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Prepare For Your Credit Cards To Be Replaced

by James Denison / December 19, 2013 5:29 PM PST
New numbers for everyone, old numbers will be gone. Have fun changing every place you pay bills online with your new credit card number. Water bill, Electric bill, TV cable and internet bill, car insurance, department stores, ad infinitum. Can't use same passwords, and should already have a different one for every site, or the hackers can visit all the mainline stores using your card and the same password for more damage. This should affect about 1/3 of all US families, since there are about 3.5 persons per family on average.

"Target Corp said hackers have
stolen data from up to 40 million credit and debit cards of shoppers who
visited its stores during the first three weeks of the holiday season
in the second-largest such breach reported by a U.S. retailer. The
hackers worked at unprecedented speed, carrying out their operation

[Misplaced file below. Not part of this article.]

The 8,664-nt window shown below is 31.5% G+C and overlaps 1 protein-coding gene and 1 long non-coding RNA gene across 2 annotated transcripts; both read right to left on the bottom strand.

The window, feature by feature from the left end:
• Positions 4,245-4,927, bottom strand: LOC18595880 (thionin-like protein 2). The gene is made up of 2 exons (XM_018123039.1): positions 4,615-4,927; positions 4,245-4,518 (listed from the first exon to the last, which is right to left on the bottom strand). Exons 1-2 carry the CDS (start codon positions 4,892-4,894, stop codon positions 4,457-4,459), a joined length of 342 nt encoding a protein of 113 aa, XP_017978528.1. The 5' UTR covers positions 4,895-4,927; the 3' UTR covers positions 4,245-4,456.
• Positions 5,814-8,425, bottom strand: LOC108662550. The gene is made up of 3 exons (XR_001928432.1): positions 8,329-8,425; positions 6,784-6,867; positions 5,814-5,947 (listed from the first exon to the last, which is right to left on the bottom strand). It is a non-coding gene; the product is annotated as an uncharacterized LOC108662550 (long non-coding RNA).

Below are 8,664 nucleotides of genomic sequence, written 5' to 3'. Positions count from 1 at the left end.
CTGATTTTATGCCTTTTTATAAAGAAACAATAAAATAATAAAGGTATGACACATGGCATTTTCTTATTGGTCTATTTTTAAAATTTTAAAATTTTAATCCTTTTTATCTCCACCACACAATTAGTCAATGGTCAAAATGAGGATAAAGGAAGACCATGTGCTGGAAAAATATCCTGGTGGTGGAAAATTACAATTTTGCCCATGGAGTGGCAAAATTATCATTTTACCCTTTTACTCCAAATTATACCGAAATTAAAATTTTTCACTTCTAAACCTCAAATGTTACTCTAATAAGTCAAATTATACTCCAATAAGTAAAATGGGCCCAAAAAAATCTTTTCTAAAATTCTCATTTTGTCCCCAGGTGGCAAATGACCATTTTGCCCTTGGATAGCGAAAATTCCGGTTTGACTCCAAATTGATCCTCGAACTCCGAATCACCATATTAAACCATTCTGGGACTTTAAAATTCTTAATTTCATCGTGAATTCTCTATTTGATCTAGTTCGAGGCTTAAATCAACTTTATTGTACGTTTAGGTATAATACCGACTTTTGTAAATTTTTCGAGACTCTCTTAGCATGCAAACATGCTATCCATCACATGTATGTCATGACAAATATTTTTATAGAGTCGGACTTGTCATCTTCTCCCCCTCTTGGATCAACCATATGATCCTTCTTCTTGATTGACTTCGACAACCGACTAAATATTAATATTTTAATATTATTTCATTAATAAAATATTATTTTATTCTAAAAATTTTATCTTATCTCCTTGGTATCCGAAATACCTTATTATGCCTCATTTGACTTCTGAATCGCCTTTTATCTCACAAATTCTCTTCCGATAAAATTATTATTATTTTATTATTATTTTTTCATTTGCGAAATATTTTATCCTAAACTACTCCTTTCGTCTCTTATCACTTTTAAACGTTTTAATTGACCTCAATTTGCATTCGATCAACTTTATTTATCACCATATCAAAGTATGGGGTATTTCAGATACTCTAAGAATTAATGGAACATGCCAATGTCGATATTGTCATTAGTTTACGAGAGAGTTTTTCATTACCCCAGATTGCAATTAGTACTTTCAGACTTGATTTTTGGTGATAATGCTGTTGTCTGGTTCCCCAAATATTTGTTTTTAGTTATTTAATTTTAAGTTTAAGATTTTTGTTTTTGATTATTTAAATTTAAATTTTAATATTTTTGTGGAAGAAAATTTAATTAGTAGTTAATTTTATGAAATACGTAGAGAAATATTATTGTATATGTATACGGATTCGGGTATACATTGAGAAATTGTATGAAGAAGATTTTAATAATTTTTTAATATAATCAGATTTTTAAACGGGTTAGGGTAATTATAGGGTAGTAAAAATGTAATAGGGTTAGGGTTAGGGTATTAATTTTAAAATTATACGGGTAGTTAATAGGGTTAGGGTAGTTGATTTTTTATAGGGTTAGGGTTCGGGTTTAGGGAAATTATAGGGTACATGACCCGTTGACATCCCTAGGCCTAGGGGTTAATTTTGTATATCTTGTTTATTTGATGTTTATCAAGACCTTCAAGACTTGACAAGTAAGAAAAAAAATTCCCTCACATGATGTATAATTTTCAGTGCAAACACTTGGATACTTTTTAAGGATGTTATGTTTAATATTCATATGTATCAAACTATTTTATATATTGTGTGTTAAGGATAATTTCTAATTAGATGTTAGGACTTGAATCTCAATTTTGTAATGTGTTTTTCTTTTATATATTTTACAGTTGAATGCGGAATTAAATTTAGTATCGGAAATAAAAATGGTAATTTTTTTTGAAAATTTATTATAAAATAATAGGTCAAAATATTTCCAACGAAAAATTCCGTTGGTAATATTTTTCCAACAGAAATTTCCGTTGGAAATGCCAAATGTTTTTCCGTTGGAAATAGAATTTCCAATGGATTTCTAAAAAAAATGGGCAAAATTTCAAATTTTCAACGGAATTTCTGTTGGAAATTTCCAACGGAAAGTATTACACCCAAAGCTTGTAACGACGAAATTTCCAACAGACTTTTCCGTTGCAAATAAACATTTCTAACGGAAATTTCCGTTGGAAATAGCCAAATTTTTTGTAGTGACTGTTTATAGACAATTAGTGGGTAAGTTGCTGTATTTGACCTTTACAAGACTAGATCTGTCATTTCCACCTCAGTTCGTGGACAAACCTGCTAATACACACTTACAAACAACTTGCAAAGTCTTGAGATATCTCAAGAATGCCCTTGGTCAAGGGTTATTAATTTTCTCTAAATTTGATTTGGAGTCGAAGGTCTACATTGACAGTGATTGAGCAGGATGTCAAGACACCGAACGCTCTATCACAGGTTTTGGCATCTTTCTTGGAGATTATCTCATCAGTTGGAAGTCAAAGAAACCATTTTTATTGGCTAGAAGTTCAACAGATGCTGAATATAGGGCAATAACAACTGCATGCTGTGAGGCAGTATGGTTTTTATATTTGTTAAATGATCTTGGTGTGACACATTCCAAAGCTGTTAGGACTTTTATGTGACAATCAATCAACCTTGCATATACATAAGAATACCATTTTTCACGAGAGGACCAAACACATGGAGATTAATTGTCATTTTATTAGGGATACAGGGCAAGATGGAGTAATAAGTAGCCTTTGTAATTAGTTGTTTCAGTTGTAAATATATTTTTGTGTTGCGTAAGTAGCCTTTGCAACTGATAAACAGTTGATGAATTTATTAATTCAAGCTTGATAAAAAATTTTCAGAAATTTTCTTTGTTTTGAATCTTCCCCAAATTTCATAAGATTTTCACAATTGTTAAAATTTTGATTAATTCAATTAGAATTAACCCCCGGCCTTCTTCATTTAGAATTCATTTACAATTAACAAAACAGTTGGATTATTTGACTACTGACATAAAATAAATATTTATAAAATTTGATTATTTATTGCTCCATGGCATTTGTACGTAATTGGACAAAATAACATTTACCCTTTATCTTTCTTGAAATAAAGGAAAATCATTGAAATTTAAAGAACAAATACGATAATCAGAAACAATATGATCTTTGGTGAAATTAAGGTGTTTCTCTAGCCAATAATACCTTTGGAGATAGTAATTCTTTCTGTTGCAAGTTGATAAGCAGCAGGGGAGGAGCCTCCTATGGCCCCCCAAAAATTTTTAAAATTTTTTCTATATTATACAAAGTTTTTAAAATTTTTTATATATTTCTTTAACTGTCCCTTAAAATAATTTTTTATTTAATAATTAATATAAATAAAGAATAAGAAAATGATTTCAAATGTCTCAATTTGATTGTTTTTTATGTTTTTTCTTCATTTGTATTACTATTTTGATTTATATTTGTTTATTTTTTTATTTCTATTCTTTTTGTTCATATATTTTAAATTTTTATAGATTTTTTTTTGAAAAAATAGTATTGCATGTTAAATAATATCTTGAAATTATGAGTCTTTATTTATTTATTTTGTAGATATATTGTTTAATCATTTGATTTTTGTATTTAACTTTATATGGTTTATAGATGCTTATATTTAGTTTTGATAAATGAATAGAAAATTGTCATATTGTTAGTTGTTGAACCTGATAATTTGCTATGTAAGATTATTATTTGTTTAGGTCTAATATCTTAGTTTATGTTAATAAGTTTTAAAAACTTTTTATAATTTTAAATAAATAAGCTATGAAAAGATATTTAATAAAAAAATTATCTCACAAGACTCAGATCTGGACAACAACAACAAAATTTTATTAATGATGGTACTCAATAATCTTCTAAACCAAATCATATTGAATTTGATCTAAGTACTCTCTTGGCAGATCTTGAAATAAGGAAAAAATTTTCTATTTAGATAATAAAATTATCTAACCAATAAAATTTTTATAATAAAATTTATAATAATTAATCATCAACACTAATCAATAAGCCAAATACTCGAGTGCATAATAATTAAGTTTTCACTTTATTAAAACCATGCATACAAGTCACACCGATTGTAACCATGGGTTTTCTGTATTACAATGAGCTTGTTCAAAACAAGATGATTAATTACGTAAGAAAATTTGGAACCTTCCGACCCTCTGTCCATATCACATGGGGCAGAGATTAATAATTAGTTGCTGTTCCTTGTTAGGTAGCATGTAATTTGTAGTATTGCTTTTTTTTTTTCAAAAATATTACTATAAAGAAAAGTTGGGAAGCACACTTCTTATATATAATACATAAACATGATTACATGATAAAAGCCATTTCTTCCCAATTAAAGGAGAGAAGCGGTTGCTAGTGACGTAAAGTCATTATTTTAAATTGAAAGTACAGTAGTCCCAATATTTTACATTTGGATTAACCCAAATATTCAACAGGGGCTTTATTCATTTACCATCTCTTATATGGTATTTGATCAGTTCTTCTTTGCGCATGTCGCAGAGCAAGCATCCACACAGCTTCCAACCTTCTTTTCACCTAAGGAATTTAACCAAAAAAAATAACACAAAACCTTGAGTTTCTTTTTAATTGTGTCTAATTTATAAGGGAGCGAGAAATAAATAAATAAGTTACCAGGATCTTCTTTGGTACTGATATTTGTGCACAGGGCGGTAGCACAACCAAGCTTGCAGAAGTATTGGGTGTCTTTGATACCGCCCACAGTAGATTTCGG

from the day before Thanksgiving to this past Sunday, 19 days that are
the heart of the crucial Christmas holiday sales season."
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Saw that and am keeping watch
by Steven Haninger / December 19, 2013 5:49 PM PST

I made a total of one purchase at Target during that period...some of their trail mix that was on sale. Generally, I pay cash there but was low that one day. I don't have their card as I don't shop there much but I may call my bank and see if what they advise.

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I immediately changed my account info with them
by James Denison / December 19, 2013 7:43 PM PST

New email address, new password. I expect my CC will end up being replaced anyway by the issuer, that's what happened during the last major hack of credit cards.

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Target gift cards not working
by James Denison / December 31, 2013 6:29 AM PST
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(NT) What did they think would happen, with a name like "Target"?